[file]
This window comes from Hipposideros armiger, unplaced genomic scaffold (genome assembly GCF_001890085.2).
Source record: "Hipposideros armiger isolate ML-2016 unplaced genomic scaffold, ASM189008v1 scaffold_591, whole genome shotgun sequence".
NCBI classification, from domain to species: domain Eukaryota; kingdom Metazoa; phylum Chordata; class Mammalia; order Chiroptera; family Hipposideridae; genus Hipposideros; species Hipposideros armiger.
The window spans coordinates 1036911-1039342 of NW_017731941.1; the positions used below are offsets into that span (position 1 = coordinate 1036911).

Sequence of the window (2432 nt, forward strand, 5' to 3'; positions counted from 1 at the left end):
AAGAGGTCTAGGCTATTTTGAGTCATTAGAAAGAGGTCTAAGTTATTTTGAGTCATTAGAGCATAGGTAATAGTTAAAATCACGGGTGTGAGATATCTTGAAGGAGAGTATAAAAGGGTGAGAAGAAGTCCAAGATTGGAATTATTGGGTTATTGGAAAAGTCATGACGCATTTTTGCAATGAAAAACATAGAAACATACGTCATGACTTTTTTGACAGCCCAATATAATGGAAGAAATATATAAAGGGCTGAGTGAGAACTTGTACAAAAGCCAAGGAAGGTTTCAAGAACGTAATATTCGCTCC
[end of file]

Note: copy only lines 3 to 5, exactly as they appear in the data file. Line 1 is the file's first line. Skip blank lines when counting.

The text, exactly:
NCBI classification, from domain to species: domain Eukaryota; kingdom Metazoa; phylum Chordata; class Mammalia; order Chiroptera; family Hipposideridae; genus Hipposideros; species Hipposideros armiger.
The window spans coordinates 1036911-1039342 of NW_017731941.1; the positions used below are offsets into that span (position 1 = coordinate 1036911).

Sequence of the window (2432 nt, forward strand, 5' to 3'; positions counted from 1 at the left end):